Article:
Skip to main content
Dryad logo

Food restriction delays breeding and affects insulin-like growth factor-1, oxidative damage, and haematocrit value before egg-laying in female canaries

Citation

Hargitai, Rita; Boross, Nóra; Tóth, Zsófia; Lendvai, Ádám (2022), Food restriction delays breeding and affects insulin-like growth factor-1, oxidative damage, and haematocrit value before egg-laying in female canaries, Dryad, Dataset, https://doi.org/10.5061/dryad.0cfxpnw47

Abstract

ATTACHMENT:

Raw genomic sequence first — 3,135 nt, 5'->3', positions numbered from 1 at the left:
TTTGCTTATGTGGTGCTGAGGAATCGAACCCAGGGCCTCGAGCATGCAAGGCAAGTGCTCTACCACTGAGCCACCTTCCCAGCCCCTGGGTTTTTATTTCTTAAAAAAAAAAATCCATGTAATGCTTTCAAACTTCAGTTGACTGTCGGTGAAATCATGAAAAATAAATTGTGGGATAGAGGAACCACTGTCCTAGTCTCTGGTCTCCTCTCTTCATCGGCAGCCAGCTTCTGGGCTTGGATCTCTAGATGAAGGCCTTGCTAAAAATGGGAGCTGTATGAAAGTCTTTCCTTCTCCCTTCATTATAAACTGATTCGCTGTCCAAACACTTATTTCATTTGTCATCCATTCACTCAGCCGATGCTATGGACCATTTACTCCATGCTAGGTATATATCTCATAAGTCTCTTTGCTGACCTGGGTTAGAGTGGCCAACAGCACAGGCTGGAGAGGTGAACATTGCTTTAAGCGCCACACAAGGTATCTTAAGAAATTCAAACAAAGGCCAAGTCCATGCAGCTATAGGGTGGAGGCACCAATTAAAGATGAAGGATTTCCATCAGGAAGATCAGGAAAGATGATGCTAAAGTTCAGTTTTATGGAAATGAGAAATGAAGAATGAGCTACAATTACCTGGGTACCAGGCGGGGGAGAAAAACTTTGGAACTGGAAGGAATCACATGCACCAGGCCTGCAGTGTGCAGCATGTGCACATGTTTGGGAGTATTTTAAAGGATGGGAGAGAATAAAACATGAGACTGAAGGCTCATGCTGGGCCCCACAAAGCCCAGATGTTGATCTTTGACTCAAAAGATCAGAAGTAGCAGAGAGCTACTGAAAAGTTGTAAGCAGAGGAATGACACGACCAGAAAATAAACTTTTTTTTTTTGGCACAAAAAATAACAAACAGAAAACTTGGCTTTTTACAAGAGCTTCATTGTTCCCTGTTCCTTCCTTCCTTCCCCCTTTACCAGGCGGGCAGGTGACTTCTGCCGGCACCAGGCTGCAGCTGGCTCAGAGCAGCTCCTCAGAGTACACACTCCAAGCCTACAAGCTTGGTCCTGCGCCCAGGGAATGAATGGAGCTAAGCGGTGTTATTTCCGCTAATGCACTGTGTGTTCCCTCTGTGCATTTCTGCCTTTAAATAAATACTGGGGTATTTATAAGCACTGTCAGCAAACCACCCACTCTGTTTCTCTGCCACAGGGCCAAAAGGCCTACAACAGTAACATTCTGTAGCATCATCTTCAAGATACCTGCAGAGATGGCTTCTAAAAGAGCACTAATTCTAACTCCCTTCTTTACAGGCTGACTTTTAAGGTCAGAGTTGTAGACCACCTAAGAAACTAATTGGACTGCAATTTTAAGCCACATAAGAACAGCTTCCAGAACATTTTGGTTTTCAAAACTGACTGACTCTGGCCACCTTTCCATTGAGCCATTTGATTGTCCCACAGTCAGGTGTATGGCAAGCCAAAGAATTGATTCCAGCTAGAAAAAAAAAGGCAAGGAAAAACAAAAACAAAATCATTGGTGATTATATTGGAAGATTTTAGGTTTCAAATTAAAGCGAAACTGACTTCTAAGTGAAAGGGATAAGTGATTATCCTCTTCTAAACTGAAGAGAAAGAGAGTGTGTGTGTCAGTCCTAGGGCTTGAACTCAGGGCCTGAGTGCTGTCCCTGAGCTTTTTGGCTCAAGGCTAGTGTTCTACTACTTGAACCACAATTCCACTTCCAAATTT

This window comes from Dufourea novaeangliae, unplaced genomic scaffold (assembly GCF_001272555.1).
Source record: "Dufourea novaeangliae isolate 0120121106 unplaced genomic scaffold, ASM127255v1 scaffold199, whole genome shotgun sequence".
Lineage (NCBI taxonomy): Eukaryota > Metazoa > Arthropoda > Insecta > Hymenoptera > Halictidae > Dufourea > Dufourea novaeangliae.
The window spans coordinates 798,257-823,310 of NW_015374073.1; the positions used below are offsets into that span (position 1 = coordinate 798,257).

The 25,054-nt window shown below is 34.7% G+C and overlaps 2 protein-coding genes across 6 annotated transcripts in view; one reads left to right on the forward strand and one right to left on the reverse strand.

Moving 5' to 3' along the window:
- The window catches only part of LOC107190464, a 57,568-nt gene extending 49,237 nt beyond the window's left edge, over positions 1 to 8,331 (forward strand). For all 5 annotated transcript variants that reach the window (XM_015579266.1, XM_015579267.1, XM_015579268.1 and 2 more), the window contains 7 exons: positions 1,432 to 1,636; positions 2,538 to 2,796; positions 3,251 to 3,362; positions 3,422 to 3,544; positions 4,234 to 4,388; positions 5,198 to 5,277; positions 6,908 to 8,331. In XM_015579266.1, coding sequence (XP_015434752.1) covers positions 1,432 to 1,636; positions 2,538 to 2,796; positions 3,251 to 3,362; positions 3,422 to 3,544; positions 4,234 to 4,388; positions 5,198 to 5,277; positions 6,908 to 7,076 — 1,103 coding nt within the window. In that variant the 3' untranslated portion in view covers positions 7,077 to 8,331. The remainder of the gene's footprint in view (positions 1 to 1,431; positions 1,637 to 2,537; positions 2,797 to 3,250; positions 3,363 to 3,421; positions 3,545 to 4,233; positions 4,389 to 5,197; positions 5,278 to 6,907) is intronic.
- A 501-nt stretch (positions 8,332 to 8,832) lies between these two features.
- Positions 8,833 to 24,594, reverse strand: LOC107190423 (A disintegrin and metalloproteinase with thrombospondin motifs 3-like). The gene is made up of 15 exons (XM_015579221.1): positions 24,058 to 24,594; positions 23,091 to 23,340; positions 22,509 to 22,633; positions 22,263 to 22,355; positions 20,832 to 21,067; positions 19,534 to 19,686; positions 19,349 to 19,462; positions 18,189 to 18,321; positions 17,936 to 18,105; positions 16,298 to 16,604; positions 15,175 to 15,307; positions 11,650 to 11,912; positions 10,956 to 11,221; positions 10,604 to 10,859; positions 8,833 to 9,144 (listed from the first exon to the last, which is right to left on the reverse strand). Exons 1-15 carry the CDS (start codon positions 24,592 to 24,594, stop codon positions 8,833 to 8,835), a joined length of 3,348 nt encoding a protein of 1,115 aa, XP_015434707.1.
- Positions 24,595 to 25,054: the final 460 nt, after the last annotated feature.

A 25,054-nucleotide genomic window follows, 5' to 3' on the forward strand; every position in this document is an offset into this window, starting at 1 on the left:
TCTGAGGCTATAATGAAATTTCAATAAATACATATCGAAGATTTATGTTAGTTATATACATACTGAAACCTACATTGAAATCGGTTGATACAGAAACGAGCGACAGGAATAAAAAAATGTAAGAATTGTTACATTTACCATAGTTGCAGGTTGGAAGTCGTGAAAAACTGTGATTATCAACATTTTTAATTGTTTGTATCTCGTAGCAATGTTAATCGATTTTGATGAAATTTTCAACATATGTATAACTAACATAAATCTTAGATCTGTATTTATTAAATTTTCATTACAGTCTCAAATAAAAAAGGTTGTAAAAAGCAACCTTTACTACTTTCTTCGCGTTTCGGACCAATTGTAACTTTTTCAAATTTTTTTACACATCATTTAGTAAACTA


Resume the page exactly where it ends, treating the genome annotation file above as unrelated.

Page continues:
Environmental challenges, such as fluctuations in food availability, could influence reproductive investment. If resource availability is poor, individuals need to decide in which life-history process they invest more energy and vital compounds, which determine the cost of reproduction. In resource allocation, the physiological pathways have important roles. The aim of our study was to examine whether food availability influenced physiological traits (insulin-like growth factor-1 (IGF-1) concentration, antioxidant capacity (OXY), level of oxidative damage (ROM) and haematocrit value) prior to egg-laying in female canaries (Serinus canaria). We also tested whether these physiological traits were associated with traits reflecting the reproductive investment in egg macro- (egg mass and yolk mass) and micronutrient content (eggshell biliverdin- and protoporphyrin-based colouration). To test these questions we conducted a food restriction experiment with control and food-restricted (72% of control food) groups. Our study showed that food-restricted canary females delayed egg-laying and the physiological traits differed between the groups. At the pre-laying period, after 9-11 days of treatment, a reduction in plasma IGF-1 concentration, ROM level, and haematocrit value was detected in the control group, whereas in the food-restricted group plasma IGF-1 concentration increased, while ROM level and haematocrit value did not change. Plasma level of OXY was not influenced by treatment or breeding period. Plasma concentration of IGF-1, haematocrit value and oxidative status before egg laying did not affect the egg characteristics. Our study highlights the importance of breeding stage when studying and interpreting the effects of food restriction on physiological traits of breeding birds. Moreover, our data suggest that nutritional limitation had an effect on the timing of egg-laying that could be mediated by changes in physiological variables.